Ensign Wasp: Cockroaches, Pesticides and Asthma

Subject: Please help me identify this bug.
Location: South Florida
April 12, 2014 7:44 pm
I live in South Florida and I keep noticing these bugs inside of our apartment. It just started happening around February. They have wings although I’ve never seen them fly. We get sprayed by the exterminator in our apartment so I think I’m seeing them after they have been poisoned. They also have long back legs. Please help! I have an infant and a two year old this worries me. Thanks !
Signature: Concerned Mom

Ensign Wasp
Ensign Wasp

Dear Concerned Mom,
You should be concerned, but not because of this insect.  This is a beneficial Ensign Wasp, a species that lays eggs on the oothecae or egg cases of Cockroaches.  Developing Ensign Wasp larvae eat Cockroach Eggs and unhatched nymphs, helping to control the Cockroach population naturally, without the use of pesticides.  These dead Ensign Wasps are either the result of collateral damage due to spraying for Cockroaches, or they are the result of bug phobia.  Some folks believe any bug in the home is a problem, resulting in unnecessary spraying of potentially, environmentally toxic chemicals.  We believe that the use of pesticides in the home is much more harmful to infants and toddlers than an encounter with a beneficial Ensign Wasp which is not capable of stinging nor biting a human.

Thanks so much for your reply. When we first moved into our apartment we found out it was infested with cockroaches. They tried several different sprays and treatments finally the apartments pest control sprayed a bed bug spray that was extremely strong smelling all through the house. I don’t see cockroaches anymore except dead on occasion, but I see these often. Does it mean I still have a cockroach problem too? Is this something I should consider breaking my lease for because of my children? Thanks again for your reply.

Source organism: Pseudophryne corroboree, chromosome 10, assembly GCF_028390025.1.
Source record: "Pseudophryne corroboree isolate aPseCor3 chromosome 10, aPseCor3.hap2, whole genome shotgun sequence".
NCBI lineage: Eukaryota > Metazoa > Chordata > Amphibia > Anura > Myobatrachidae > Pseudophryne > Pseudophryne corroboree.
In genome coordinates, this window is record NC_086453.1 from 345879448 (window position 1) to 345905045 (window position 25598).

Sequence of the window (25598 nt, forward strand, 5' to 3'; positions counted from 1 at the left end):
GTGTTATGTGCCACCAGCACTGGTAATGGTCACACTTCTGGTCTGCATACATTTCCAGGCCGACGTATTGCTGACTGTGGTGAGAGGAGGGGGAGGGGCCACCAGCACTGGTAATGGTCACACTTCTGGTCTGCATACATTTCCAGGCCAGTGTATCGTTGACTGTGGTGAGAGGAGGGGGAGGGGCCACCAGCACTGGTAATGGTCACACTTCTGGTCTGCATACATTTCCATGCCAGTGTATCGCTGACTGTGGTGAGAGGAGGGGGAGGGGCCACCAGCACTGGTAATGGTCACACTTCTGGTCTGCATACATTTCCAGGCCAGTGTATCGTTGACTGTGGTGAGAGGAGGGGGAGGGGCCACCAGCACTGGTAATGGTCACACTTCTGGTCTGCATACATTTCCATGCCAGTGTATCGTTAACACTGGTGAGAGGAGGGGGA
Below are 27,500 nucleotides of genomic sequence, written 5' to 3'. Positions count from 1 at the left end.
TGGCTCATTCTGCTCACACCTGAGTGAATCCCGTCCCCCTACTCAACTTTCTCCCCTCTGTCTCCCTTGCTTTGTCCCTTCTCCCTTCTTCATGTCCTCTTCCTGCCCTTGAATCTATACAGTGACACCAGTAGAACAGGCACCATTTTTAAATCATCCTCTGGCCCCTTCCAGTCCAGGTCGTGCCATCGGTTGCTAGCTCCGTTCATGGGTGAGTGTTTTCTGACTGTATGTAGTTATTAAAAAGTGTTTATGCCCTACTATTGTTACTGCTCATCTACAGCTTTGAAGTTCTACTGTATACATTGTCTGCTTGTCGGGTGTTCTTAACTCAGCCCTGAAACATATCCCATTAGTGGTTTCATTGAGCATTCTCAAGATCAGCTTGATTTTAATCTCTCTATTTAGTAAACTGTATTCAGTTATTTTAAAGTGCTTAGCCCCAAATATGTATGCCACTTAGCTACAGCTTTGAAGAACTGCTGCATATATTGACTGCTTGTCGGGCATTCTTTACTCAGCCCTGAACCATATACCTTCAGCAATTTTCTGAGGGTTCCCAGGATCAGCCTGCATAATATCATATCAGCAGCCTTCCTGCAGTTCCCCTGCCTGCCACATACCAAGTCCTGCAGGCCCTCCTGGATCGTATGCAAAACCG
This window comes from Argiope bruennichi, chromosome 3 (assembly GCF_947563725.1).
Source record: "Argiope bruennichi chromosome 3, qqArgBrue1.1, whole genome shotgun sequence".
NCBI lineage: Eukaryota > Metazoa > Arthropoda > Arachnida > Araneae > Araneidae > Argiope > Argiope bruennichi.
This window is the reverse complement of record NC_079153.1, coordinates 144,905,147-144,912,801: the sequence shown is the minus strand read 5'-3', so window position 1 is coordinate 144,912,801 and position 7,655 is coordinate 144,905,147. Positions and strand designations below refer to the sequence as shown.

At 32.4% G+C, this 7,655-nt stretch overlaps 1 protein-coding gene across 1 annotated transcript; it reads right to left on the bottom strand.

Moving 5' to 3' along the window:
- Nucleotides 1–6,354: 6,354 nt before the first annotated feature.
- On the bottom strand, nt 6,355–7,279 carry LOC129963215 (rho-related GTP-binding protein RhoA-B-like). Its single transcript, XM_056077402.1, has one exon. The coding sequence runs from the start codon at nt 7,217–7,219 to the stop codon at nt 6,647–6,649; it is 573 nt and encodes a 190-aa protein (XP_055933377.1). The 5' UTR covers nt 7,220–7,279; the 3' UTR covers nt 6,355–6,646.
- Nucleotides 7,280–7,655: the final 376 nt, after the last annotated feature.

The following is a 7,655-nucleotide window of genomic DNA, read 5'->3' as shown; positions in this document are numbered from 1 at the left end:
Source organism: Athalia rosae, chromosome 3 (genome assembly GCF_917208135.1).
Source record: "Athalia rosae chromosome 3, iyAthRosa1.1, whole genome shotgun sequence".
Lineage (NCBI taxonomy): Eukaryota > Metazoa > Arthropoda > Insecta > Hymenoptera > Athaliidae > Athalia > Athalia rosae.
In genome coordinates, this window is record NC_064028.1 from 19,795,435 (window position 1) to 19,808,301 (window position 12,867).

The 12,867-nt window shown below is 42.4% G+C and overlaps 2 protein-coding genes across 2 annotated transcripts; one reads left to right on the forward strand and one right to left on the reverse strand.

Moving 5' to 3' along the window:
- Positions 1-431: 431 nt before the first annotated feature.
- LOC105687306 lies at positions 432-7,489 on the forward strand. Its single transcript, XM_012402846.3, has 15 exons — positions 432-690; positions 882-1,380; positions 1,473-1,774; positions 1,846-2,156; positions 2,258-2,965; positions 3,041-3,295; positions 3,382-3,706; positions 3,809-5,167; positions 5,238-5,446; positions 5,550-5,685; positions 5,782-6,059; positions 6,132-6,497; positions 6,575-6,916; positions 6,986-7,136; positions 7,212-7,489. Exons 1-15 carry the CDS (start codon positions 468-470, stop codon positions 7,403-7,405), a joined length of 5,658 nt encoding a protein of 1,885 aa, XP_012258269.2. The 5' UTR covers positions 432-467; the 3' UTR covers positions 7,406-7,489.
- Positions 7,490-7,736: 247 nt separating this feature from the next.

Hi again Concerned Mom,
We do not want to provide any advice regarding relocation, but we can provide you with additional information that might help you make up your own mind.  There are several studies that link Cockroach infestations to asthma in humans.  According to the American Lung Association website:  “Cockroaches, those unpleasant and unsightly pests, are not just a problem to look at. They also produce substances, or allergens, that aggravate asthma and cause allergic reactions in people who are sensitive to those substances. The allergens produced by cockroaches are likely concentrated in their fecal matter and in fragments of their body parts. These tiny particles can become airborne and contaminate the air in your home.”  The site has much more information on the relationship between Cockroaches and asthma.  The pesticides versus the cockroach infestation seems like a choice between the lesser of two evils, and there are probably differing opinions on which is worse.  The Ensign Wasp continuing to manifest its appearance in your apartment is a good indication that the Cockroaches are still present, albeit unseen.

5 thoughts on “Ensign Wasp: Cockroaches, Pesticides and Asthma”

  1. Em minha casa tem muito destas vespas mas tem barata já fiz de tudo mas elas estão me vencendo o que faço para minimiza está infestação obrigado

  2. They do, or will, sting. One flew into my hair while sitting on my couch. I swatted at it while jumping out of my seat, and apparently knocked it down onto the couch cushion. When I couldn’t detect it flying around anymore, I sat back down on my couch. A couple of minutes later I was stung right through my shorts. I sprang off the couch and the little bugger flew off from where I was sitting.

  3. Hi team,

    Since I read the good things, about ensign wasp.

    Just a query out of concern as a parent.

    My 11 month old son just put one of the ensign wasp in his mouth for few seconds and as we noticed him, trying to munch, we saw it we immediately removed out from his mouth.

    Is is it something to be worried about, like some mouth ulcers or infection


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